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SECA: A diagnosis that changed a family

image of the The Huber family

The Huber family with (clockwise from the left) Shannon, Julie, Ben and Noah.

The State Employee Combined Appeal (SECA) provides all state and university employees the opportunity to donate to the charitable causes directly through their employer. Illinois State participates each year, giving our Redbird family members the chance to support their favorite charities through one-time donations or payroll deduction.

Who does SECA help? Redbirds like Julie Huber and her family. 

Julie Huber visibly cringes when people tell her she is strong. She knows they mean well, but strength wasn’t the first thing on her mind when Huber’s 5-year-old son, Benjamin, was diagnosed with diabetes last year.

“You do what you have to do, and deal with what is in front of you,” said Huber, who teams with her husband to manage their son’s care.

Ben was unique. Unlike many children with diabetes, he did not show symptoms or problems before he was diagnosed.

The Juvenile Diabetes Research Foundation is one of many SECA charities. The SECA campaign kickoff will be October 18. 

Huber and her husband noticed one weekend that Ben was drinking a lot of water and running frequently to the bathroom. On Monday, Ben’s preschool teacher noticed the same. So Huber took her son to the doctor. Even after a battery of tests on their 4-year-old, they were expecting a diagnosis of a bladder infection. So the couple was shocked when they were told he had diabetes, and they needed to take Ben immediately to Children’s Hospital of Illinois in Peoria because the level of sugar in his blood was skyrocketing.

“That was a long car ride,” said Huber, who was warned her son might pass out on the journey. After an overnight stay, it was confirmed that Ben had Type 1 diabetes.

“At first, you just want to get your child home,” said Huber, who had no history of diabetes in her family. “You don’t realize what is going on, and what it all will mean.”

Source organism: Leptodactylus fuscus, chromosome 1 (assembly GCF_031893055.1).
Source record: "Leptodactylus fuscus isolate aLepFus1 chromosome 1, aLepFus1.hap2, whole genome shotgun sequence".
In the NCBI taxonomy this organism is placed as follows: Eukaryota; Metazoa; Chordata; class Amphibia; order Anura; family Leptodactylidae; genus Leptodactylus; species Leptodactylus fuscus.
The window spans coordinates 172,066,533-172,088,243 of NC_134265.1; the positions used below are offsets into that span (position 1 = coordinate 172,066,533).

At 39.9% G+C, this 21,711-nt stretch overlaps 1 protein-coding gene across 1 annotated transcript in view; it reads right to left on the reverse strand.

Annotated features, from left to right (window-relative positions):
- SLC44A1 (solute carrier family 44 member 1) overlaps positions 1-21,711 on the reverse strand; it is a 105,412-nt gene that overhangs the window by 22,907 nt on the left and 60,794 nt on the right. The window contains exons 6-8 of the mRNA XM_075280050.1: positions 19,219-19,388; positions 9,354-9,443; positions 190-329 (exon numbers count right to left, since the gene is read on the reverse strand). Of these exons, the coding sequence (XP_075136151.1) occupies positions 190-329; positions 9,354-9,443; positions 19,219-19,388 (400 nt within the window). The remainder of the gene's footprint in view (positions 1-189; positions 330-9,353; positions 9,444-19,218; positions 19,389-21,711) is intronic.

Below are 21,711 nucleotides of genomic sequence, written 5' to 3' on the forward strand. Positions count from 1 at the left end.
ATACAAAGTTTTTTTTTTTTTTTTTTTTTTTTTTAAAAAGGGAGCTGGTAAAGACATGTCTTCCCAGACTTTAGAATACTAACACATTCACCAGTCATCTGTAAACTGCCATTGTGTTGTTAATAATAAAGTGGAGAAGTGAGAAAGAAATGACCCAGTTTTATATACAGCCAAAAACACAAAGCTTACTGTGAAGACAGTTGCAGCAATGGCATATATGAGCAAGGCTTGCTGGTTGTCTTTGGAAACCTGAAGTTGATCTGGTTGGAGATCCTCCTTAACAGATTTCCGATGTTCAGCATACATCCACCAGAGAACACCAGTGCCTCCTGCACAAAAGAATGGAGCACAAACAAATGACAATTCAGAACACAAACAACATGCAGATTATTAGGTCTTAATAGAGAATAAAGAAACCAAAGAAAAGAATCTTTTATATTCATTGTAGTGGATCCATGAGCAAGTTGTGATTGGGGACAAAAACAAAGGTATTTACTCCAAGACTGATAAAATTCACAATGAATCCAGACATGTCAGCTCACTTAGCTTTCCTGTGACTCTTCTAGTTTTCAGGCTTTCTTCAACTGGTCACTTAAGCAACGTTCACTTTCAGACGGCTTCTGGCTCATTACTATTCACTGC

You don’t realize what is going on, and what it all will mean. — Julie Huber

Type 1 diabetes, once known as juvenile diabetes or insulin-dependent diabetes, is a chronic condition in which the pancreas produces little or no insulin. In fact, the body’s immune system destroys the cells that release insulin, a hormone needed to allow sugar (known as glucose) to enter cells and produce energy. The Juvenile Diabetes Research Foundation (JDRF) notes the onset of Type 1 diabetes has nothing to do with diet or lifestyle. “There is nothing you can do to prevent it, and nothing you can do to get rid of it,” said Huber. Type 1 differs from Type 2, which can often be regulated by diet, exercise, medication. “I would love to have a calculation that would work and just go with it, but Type 1 doesn’t play that way. All you can do is manage it.”

Managing the disease means administering multiple pin pricks throughout the day and night to check Ben’s glucose levels, monitoring every morsel of food he eats, and giving their son enough insulin through shots or an insulin pump to counteract any carbohydrates he consumes. “We took a crash course over a couple of days’ time when he was first diagnosed,” said Huber. She and her husband learned about the illness at the Pediatric Diabetes Resource Center at Children’s Hospital of Illinois, and with resources from the JDRF. “With Type 1, you are always on call to see how he is doing and always evaluating what works and what doesn’t.”

The Hubers started Ben on an insulin pump this summer that distributes varying levels of insulin throughout the day and night, and always have short-term insulin shots on hand in case there is a malfunction with the pump. “Four of his preschool teachers went to Peoria to be trained on how to watch for symptoms of high or low blood sugar, to calculate insulin dosages for meals, and to handle critical situations that may arise due to his Type 1 diabetes. They are absolutely wonderful,” said Huber, who also taught their babysitter how to understand Ben’s new set of needs.

Ben is still an average 5-year-old. Huber said he loves to go out and play, likes preschool, and has been a trouper throughout the illness. “He is a tough kid, and a good egg,” said Huber, “but we wish that he didn’t have to go through some of the things that he does in order to stay healthy.”

The Hubers have joined the annual walk for JDRF, and found many other parents all wishing the same things for their children. “Our sincere hope is for a cure for Type 1 diabetes, and I know that people have been working on this for a long time,” said Huber. She pointed to progress, especially the recent approval by the Federal Drug Administration of an “artificial pancreas” that will automatically dose insulin based on blood sugar levels. “My hope is that our son grows up to be healthy—what every parent wants.”

The Juvenile Diabetes Research Foundation is listed under the Community Health Charities of Illinois on the SECA: Illinois website. Find more stories of how SECA charities impact the lives of those at Illinois State on the SECA: Redbirds Care page. The 2016 SECA Campaign runs until November 15. An ice cream social will kick off this year’s SECA Campaign on October 18.